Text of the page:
Michael Spencer had two amazing blog posts on marriage that he has since taken down, but they are available by request. Well worth the effort! One was "Living with My Wife: The Book", on how he was approaching a "rough patch" he and his wife were going through. Without saying so, what he was doing is an application of Eph 5:25. The other, "With Regrets, All My Love," was a public apology from the bottom of his soul to his family for what his ministry has cost them.
It is profoundly to be hoped that former Assembly Leading Brothers have made similar apologies to their families. They need to do likewise to the flock, including the hundreds and hundreds of readers of this website, and especially David G's family and the women ensnared by George.
The fact that David Geftakys' spousal abuse went undetected for many years raises concern that there may have been other men in the Assembly who were perpetrating domestic violence. The blog, Sanctuary for the Abused, has a wealth of information, resources, and links, and also checklists to help you assess whether your situation is abusive.
If you are being abused and your abuser shares the home computer, the safest way to search for information on the internet is from a different computer--at work, a friend's house, or a local library. If you must share here is how to clear your internet surfing history. You may also want to investigate setting up a secure email account.
An excerpt from a speech given by Dr. Marie Fortune shows what people need in order to recover from abuse and get on with life. It provides an appropriate model for healing in our circumstance. Some of us have experienced some of these elements of healing already to a certain extent. Our hope and our prayer that there will be a great effort on the part of former leaders to see these things experienced among us all.
Apologies for Spiritual Abuse are Required, based on the writing of Beverly Engel, lays out information and pointers on how to go about giving effective, healing apologies.
Dutch doctors at the University of Utrecht in the Netherlands have identified a type of grief called "complicated grief," which is significantly different from the normal grief experienced at a loss. Dr. Paul A. Bolen says, "People with complicated grief are basically stuck in a state of chronic grieving." This is the case for many Assembly people even now, several years after the disbanding of the Assemblies.
Wayne M., P.A., formerly from the Champaign Assembly, contribted this link that shows the analogy between how the body heal from injury and how the soul heals from pain.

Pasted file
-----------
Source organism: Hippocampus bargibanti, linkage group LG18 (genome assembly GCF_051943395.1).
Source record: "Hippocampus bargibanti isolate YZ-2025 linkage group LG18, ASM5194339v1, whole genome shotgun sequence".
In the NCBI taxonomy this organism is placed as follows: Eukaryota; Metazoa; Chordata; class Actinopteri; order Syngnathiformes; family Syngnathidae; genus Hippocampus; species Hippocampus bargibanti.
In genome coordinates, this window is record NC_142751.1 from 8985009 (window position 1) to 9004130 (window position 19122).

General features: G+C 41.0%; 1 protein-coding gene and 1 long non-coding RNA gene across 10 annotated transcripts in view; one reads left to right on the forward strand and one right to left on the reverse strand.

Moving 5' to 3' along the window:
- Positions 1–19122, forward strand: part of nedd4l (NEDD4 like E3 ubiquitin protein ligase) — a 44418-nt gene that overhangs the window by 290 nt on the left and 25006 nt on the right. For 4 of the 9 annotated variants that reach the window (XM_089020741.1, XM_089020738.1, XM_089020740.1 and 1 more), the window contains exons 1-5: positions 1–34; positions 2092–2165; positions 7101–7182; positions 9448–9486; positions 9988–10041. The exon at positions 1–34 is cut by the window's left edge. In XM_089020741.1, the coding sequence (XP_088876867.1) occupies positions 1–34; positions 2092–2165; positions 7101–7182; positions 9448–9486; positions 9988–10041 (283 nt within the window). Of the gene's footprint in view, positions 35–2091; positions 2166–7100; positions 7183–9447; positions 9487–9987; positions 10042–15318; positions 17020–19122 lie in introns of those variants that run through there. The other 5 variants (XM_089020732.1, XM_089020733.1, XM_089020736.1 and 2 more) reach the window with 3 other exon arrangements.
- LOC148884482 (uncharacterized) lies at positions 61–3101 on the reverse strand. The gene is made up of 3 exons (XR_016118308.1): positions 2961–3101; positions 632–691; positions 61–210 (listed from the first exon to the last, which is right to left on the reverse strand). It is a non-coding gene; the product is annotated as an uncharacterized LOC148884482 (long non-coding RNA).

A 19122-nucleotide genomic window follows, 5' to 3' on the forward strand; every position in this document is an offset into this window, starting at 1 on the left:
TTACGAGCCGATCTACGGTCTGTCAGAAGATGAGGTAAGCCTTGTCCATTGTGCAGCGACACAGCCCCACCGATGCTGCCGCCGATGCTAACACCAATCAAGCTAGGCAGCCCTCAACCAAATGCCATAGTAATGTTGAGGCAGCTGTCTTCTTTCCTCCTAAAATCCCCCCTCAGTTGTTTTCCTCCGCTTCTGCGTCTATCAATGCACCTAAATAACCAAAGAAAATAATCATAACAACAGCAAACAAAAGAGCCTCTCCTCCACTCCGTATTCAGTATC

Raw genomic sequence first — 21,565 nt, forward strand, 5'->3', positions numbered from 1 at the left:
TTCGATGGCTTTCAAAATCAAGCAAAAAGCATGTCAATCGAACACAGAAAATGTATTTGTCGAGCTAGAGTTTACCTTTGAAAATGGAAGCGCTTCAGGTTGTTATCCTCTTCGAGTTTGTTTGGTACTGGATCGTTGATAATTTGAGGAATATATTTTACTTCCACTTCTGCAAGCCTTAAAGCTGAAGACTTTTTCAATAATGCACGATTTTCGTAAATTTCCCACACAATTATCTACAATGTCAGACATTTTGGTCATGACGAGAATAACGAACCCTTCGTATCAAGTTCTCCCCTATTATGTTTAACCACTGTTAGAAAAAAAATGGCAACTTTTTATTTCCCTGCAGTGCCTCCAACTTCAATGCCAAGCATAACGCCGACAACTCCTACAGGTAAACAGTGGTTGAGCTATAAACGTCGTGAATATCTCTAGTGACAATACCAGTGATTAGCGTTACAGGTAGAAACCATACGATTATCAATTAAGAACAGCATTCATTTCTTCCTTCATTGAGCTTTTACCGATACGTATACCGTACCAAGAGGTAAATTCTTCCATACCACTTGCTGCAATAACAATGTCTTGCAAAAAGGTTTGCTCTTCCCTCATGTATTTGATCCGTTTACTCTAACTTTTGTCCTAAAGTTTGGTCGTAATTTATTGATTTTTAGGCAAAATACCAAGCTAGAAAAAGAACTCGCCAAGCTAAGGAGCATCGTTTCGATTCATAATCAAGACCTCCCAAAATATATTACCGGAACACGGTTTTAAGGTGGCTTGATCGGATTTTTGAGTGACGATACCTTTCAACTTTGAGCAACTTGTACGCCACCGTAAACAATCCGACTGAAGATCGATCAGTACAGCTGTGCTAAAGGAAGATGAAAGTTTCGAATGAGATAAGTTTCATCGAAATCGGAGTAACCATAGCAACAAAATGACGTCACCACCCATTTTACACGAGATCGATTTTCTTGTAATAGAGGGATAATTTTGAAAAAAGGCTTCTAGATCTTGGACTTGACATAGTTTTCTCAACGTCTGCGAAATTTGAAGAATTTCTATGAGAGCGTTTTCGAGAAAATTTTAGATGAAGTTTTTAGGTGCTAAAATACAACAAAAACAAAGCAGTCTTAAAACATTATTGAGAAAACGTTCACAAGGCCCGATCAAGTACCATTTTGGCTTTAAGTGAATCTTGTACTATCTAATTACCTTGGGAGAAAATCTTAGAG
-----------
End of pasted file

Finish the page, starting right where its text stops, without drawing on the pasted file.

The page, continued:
Mark Campbell has written a number of very helpful and insightful responses on the Assembly bulletin board to questions and issues raised by the "wounded pilgrims" of the assemblies. Mark's purpose in writing is to help wounded pilgrims recover their faith and to go on to healthy and prosperous lives in Christ. We've reprinted some of his posts here in the form of letters to bring his ministry to the readers of this website as well. Mark uses the term "wounded pilgrim" to mean that as pilgrims having "sojourned" in the assembly we should learn the valuable lesson that there is a True Friend who will take care of us after having been wounded and left half-dead. See Joe Sperling's comment below.
Comments from readers
August 8, 2007, Joe Sperling posted this on the Assembly bulletin board: "I believe the "Wounded Pilgrims" thread has done a lot of good. And I'm sure no one denies that!!... Sometimes, the smallest thing can help one on the path to being free, and we never want to discount the value of one person to Jesus Christ. The Lord journeyed all the way across a lake to the Gadarenes to visit a man possessed by a demon just to free him. The Lord, through the BB and through the Wounded Pilgrims thread, has come to free and has freed souls from bondage.
Numbers aren't important---every soul is valuable to Him. That is actually one of the damaging aspects of the Assembly--there was so much talk about "corporate" identity, that many lost the belief in the extreme love the Lord has for each individual. I think that the Lord is out to bring back the wounded lambs, and part of that is definitely the Wounded Pilgrims thread."